Jonathan Hyde is now freelance in LA with a freshly updated portfolio.
Archive for July, 2010
Target has good taste. By enlisting Motion Theory, the studio has left its mark on the rich history of Target advertising and embarked on a project that sets itself apart from the usual Motion Theory repertoire—creating a different approach for the themselves and a fresh perspective for the client.
In A Better Bullseye, the studio has delivered a piece that fits easily into the Target aesthetic, but remains unique. Gone are the typical Warholian graphics and pop-art visuals of previous Target campaigns; in are the good, old fashioned methods of character based advertising.
By setting the location of the spot in a factory, the piece hopes to convey the spirit of teamwork and efficiency that keep the Target brand strong and healthy. Beginning with an establishing shot of the famous bullseye, factory employees work together to fully stock the towering icon like a refrigerator. The attention to detail, as explained by director Chris Riehl, was not to be ignored:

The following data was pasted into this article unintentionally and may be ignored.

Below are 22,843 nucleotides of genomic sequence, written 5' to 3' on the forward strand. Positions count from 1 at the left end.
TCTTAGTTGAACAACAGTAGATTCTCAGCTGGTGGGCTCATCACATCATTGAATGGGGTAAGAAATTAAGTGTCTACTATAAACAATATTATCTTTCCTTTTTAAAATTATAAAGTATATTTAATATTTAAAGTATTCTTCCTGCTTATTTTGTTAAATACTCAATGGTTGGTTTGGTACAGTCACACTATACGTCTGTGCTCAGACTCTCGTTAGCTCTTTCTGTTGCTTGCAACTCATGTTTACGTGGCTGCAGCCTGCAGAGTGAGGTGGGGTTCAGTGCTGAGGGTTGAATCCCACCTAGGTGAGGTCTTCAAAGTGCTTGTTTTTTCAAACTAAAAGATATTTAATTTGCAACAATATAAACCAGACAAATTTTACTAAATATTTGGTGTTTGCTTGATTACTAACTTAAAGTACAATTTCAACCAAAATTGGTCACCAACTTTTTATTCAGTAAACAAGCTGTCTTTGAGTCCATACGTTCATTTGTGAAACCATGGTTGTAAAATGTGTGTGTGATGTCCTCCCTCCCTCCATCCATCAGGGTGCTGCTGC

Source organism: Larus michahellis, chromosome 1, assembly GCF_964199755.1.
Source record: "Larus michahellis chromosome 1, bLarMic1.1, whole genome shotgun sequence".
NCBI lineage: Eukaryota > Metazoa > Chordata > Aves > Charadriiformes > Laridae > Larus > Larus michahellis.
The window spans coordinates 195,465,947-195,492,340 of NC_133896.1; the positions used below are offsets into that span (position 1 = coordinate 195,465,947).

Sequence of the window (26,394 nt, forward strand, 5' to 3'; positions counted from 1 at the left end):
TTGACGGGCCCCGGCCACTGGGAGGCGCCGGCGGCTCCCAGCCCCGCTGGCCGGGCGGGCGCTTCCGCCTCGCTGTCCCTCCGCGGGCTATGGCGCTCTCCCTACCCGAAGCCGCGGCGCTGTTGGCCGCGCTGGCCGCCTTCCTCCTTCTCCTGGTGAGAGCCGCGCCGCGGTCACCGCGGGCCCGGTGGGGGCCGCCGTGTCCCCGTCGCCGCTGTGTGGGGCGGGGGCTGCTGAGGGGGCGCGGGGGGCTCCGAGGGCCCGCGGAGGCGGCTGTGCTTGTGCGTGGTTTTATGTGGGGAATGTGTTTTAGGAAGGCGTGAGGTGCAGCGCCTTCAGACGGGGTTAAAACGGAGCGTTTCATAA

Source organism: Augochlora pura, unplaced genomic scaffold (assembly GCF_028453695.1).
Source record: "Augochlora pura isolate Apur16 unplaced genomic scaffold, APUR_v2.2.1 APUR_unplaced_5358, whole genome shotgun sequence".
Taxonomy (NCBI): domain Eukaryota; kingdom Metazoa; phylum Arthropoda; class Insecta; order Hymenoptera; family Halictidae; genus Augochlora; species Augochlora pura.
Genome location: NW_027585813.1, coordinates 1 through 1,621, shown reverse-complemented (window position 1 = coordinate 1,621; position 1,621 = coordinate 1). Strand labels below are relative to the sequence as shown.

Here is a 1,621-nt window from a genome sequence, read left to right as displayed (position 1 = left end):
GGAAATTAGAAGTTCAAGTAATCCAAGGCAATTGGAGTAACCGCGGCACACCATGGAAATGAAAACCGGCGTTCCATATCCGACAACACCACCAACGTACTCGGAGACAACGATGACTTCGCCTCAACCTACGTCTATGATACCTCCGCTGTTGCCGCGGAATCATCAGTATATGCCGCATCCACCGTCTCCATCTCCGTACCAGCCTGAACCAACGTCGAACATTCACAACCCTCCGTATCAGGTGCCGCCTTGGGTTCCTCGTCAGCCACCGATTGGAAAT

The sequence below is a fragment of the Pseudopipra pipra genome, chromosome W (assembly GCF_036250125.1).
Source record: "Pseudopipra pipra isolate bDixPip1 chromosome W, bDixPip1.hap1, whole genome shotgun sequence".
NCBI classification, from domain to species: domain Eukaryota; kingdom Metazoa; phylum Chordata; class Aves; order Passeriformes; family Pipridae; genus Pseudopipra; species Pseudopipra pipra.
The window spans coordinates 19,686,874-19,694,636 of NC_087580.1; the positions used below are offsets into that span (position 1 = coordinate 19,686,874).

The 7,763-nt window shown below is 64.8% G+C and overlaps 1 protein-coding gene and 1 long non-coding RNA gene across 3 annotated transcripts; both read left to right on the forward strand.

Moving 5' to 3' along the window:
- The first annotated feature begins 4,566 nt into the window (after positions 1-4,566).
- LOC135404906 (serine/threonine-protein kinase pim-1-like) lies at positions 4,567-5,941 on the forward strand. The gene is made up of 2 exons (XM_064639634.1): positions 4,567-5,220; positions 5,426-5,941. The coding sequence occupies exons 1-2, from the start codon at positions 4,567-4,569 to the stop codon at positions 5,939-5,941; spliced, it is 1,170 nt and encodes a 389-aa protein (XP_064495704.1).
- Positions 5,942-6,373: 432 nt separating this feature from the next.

“The team and I explored every possible detail you see from the memorable cast of characters to the host of strangely specific heavy machinery and vehicles which we hope comes through when watching the spot.”
The character design of the piece—like the Target aesthetic—is distinctively retro and in many ways, resembles the 60′s style design of Pixar’s, The Incredibles. In a production schedule described as “condensed,” the team of artists—similar to the factory workers in the spot—worked feverishly to create something high-end for a mega-mart that has a commitment to good design.
NYC: Tonight, Rooftop Films presents “Capucine: Filmmaking Monkeys and other Renegades” and tomorrow their “Animation Block Party”
That Moves (You): AIGA/LA event on August 18th